The world of improv comedy is not usually where retailers look for inspiration – but we all know  that nothing is as usual this year.  I recently came across the concept of “Yes, and” as it relates to theater, and am hoping to adopt it when negative thinking about the current situation creeps in.

According to Medium.com, “Yes, and” is a pillar of improvisation. It’s the acceptance principle — when someone in a scene states something, accept it as truth. The “and” part of this principle means to build on that reality that has been set.”

In improv, the second actor has no choice but to agree with whatever the first actor has said.  “But” and “no” are not allowed.  And yet in our dealings with the new reality of our business world, it’s easy to respond negatively. I’m sure I’m not the only one thinking “No, that’s not how we’ve always done things.” “No, we can’t afford to try that.” “No, I don’t want everything to be different than it was a year ago.”  

If the pandemic has taught us one thing, it’s that what we want doesn’t matter much, because we are not really in control of the situation. I would love to wake up tomorrow to find that COVID-19 was just a dream, or that overnight the whole world got vaccinated.  But (if I may allow myself to use the word) I realize that’s not going to happen.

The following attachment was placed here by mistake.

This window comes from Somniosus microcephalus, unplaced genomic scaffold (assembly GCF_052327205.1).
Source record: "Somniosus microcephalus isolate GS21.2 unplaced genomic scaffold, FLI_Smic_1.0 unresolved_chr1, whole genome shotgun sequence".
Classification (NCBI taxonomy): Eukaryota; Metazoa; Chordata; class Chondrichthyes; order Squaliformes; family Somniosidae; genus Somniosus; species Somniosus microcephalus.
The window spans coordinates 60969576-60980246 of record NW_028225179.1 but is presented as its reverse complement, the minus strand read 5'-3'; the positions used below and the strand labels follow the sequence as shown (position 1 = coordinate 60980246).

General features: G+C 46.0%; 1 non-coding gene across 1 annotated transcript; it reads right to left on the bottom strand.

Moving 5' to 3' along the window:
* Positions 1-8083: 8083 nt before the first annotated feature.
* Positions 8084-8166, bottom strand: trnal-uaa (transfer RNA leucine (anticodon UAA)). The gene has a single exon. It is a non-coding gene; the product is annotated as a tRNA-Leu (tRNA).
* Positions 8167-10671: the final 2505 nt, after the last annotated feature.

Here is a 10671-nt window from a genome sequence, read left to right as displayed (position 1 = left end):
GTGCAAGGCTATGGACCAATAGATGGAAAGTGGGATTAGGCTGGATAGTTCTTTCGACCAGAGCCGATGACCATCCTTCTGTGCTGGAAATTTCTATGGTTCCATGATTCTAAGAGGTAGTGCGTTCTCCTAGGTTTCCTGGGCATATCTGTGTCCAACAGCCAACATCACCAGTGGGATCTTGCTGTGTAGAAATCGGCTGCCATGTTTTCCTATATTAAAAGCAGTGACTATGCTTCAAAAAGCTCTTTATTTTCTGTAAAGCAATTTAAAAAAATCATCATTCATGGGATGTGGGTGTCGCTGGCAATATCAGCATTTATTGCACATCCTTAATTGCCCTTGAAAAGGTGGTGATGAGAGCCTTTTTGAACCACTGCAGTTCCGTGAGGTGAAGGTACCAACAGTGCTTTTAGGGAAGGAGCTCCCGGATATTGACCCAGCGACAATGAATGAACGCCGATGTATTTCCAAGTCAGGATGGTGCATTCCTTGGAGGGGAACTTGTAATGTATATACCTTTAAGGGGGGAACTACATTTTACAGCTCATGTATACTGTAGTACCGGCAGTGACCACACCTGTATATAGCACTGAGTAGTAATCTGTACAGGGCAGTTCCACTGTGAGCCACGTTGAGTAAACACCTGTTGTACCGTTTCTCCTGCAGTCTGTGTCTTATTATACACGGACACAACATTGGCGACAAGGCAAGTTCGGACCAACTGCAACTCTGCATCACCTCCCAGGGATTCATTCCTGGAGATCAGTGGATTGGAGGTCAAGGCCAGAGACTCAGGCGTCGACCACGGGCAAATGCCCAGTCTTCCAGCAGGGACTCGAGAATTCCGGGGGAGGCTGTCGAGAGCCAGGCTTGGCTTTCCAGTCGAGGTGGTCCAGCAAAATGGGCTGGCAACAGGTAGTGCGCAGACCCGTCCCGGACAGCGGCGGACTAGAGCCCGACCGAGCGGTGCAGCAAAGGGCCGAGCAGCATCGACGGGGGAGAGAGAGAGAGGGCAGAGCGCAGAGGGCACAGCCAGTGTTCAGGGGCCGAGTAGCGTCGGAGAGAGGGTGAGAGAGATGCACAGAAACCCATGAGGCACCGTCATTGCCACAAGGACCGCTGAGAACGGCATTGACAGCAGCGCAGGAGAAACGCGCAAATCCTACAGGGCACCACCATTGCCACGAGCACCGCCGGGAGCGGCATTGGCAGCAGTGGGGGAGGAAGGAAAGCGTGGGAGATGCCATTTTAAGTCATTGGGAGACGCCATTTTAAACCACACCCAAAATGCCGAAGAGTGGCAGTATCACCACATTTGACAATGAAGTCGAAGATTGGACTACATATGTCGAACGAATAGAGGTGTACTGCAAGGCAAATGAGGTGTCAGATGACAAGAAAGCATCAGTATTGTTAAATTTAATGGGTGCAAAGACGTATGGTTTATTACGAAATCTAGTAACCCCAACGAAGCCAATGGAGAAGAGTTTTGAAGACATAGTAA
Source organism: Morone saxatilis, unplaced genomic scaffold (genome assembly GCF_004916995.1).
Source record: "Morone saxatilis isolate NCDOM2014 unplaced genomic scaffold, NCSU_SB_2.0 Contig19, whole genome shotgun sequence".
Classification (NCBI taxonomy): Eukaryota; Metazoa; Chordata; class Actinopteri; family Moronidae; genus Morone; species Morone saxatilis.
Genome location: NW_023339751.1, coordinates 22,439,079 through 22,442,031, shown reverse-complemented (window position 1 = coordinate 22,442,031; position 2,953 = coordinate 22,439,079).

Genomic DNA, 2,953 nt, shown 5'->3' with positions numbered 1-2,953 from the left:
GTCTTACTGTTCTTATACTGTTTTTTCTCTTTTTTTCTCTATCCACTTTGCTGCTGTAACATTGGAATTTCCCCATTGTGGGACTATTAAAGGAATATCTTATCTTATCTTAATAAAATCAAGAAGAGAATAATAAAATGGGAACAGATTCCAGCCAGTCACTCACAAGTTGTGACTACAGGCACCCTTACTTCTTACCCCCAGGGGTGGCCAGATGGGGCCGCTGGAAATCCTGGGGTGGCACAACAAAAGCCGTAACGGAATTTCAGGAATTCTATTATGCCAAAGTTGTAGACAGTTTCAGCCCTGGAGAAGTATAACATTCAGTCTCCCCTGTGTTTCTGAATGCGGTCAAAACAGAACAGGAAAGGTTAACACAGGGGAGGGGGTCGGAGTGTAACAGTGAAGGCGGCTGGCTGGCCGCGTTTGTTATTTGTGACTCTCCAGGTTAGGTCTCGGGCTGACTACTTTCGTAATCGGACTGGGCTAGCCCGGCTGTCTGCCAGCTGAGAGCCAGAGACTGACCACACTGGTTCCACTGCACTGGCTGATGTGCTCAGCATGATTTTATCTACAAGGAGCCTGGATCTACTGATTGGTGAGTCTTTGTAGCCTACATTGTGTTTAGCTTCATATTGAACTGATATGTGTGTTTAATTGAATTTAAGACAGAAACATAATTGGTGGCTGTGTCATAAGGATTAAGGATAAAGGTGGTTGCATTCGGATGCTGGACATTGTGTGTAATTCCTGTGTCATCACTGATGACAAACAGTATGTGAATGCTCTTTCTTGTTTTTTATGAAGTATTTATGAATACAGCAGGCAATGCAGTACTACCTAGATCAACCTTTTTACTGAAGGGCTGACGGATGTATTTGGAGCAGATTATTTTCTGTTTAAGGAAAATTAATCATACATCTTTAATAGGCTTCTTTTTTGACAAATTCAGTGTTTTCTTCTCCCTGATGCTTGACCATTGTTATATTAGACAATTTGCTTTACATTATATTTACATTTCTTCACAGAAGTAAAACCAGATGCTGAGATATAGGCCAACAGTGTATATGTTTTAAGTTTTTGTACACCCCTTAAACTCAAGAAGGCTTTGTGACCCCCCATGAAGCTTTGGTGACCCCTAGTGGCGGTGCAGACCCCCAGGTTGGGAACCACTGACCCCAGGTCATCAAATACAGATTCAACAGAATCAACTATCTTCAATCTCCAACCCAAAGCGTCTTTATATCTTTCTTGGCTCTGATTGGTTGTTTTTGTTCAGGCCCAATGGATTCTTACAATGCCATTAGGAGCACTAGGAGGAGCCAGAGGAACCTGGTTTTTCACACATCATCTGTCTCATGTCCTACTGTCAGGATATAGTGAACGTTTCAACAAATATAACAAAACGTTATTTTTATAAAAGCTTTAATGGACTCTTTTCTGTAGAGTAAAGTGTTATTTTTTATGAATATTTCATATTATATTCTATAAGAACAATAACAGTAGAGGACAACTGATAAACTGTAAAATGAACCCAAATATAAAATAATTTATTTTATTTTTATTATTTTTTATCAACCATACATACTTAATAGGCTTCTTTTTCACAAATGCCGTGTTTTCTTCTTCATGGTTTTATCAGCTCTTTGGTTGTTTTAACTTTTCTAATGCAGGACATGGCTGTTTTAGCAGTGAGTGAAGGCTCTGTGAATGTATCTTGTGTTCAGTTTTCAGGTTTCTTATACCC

So instead, we need to accept the fact that player one has said “There is a global pandemic going on, and you need to do everything you can to keep your employees and customers safe.”  As player two, our response is “Yes, and here are the measures we can take to do that.”

Player one has added, “Amazon is going to keep growing their online sales while brick and mortar retailers have to limit customer access to their stores.” And as hard as it is, we need to answer “Yes, and we can increase our web offerings so that we can also reach customers online.”

Someday player one will say “Now that it’s safer to go out, people are hoping to enjoy shopping in person again.”  And we will answer “Yes, and we are ready to welcome them back.”

Happy Retailing,
Carol “Orange” Schroeder

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